Sunday is chicken soup day at my house. We had a freakish May rain storm last night with gale force winds which brought much cooler weather than expected for the beaches in southern California. Here’s an easy recipe for bone broth Read more
No stir risotto? Seriously? Yup and Judy Witts Francini has the secret. Head on over to her new Dining with the Diva YouTube channel to learn her secret to this delicious saffron risotto with fresh asparagus. I substituted peas, because that’s what I had in the house, and that’s what cooking is all about. Super easy meal in just under 15 minutes.
It is Sunday…….after all.
I don’t always make homemade pasta, sometimes preferring the chewy bite of a dried pasta. Never for things that require an extruder – although that is on my bucket list. Read more
It’s really not Moroccan or Italian or anything but my creation, but I guarantee yumminess. Go ahead, give my recipe a try.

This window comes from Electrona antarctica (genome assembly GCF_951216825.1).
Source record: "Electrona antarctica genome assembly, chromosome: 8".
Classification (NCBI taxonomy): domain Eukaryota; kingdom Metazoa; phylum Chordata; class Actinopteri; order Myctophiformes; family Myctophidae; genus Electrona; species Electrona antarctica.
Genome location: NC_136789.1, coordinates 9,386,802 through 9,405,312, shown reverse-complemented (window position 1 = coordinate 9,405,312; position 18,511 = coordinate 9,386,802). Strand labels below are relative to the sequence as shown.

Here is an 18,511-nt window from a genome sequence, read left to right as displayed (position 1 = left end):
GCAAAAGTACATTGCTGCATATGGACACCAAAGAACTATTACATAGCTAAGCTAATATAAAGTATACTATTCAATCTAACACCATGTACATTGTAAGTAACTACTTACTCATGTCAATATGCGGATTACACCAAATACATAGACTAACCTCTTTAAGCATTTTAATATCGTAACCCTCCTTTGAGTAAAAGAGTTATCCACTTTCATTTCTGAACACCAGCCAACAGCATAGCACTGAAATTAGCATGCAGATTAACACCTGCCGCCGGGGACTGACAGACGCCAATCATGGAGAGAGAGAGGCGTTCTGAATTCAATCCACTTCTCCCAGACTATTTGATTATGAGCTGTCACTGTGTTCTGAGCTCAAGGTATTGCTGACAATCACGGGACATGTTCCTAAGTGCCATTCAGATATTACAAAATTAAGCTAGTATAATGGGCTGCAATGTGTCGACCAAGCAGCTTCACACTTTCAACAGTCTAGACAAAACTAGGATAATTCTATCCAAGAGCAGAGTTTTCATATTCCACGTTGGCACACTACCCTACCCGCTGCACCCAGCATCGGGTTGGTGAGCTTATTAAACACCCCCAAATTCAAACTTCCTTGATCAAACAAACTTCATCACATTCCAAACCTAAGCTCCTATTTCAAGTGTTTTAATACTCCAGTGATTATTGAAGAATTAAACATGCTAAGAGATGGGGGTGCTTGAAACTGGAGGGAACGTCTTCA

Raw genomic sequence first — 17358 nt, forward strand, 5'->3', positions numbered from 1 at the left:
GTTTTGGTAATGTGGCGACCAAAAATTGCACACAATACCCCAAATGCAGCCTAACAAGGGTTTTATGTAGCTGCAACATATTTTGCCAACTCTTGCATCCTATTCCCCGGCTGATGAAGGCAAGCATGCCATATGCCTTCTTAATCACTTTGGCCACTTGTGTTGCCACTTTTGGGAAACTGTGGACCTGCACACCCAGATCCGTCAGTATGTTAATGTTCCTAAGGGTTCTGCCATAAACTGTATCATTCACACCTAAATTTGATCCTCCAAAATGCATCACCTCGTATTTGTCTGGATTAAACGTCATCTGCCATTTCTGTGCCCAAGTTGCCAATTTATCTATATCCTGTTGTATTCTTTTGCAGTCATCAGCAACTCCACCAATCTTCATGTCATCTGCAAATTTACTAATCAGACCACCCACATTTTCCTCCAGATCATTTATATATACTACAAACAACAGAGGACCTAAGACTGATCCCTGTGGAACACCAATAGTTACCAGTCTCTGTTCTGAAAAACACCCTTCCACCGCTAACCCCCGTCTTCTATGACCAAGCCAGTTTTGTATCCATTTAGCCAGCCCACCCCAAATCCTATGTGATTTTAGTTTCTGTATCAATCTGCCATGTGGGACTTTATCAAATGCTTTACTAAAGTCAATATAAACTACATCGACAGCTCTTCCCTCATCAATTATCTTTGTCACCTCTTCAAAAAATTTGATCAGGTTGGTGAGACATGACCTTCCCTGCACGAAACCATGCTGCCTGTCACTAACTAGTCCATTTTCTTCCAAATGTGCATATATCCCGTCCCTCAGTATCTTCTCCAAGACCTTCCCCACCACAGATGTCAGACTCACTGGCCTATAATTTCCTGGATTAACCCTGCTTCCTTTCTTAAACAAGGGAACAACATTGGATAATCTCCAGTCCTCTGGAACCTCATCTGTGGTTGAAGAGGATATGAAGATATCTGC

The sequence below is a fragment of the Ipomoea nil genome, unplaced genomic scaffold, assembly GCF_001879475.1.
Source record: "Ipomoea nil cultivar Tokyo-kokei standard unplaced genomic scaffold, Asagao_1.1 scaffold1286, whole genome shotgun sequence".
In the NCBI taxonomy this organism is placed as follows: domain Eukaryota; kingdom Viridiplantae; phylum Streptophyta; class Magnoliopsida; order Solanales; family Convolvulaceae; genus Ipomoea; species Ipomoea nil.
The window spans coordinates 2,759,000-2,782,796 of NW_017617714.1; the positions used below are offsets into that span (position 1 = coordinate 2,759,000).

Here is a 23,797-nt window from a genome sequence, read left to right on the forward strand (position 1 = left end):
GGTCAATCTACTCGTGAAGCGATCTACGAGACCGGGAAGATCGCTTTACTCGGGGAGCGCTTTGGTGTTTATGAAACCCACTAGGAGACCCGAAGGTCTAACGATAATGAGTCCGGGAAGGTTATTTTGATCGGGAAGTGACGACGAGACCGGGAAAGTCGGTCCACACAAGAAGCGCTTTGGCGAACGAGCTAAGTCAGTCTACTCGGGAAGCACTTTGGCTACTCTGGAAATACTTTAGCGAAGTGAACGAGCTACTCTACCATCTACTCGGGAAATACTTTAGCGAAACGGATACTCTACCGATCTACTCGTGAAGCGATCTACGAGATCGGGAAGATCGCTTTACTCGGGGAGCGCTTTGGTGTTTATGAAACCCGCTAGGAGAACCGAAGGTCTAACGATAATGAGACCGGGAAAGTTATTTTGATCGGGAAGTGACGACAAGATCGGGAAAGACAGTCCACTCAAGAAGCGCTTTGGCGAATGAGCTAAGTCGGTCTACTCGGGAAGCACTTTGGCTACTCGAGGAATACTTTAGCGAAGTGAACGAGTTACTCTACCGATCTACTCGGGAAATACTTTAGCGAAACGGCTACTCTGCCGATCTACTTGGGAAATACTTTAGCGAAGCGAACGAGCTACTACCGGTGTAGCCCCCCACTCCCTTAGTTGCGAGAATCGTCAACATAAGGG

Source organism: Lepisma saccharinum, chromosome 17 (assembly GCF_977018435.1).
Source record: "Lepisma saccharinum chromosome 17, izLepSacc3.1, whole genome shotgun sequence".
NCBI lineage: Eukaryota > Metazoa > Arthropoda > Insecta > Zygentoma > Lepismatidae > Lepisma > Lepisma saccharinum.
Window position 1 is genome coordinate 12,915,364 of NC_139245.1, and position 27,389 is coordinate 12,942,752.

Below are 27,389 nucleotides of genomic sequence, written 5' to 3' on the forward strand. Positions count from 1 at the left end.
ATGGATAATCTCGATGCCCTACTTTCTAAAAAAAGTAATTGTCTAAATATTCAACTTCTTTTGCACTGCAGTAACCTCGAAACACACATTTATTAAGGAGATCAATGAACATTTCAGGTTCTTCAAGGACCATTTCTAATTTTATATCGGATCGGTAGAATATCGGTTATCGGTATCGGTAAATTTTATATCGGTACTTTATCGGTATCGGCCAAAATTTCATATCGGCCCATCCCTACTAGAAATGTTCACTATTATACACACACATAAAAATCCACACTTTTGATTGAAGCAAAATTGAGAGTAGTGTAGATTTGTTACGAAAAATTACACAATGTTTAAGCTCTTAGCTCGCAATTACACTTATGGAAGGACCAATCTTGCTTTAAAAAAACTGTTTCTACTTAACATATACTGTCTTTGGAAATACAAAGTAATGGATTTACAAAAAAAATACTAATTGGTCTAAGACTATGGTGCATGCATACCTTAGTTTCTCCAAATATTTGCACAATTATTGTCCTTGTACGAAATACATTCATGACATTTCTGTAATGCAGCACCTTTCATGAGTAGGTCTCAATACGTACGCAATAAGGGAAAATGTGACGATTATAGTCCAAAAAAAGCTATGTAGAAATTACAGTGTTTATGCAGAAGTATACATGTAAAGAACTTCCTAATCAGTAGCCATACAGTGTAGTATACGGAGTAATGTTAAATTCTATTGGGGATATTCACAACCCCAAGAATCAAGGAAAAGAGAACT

My first pizza. I used the pizza dough recipe from The New Mediterranean Diet Cookbook made the sauce and carmelized onions from http://zesterdaily.com/cooking/healthy-mediterranean-pizza/ and cooked on an Emile Henry pizza stone in an oven that goes to 550 degrees. Not bad for a first try. I will make the crust thinner next time but even with this thickness, the crust was perfect.
Do you have a pizza secret to share?
My first cookbook review has been published by the Christian Science Monitor under the food section “Stir it Up” To say that I am excited is an understatement. Here’s a brief intro followed by a link to the full review:
Sicily is a long way from California where I live. But one can travel through food and that’s what I did with the new travel-worthy cookbook Sicily from the editors of Phaidon Press Limited.The book is a compilation of more than 50 recipes with narrative text by noteworthy chef Pamela Sheldon Johns. Recipes are accompanied by gorgeous full-page Edward Park photographs. The preface of “Sicily” provides a short but insightful history into the island explaining that many different cultures have been master to her culinary puzzle. Arab influence can be found in savory couscous dishes and sweets draped with marzipan. A heavy reliance on almonds and toasted sesame seeds also came courtesy of the Arabs. Greek rule brought eggplants, oranges and apricots. The cookbook calls it the original fusion cuisine. I think that’s right. To understand Sicilian history is to understand her food. It should never be called Italian. It is Sicilian. More Here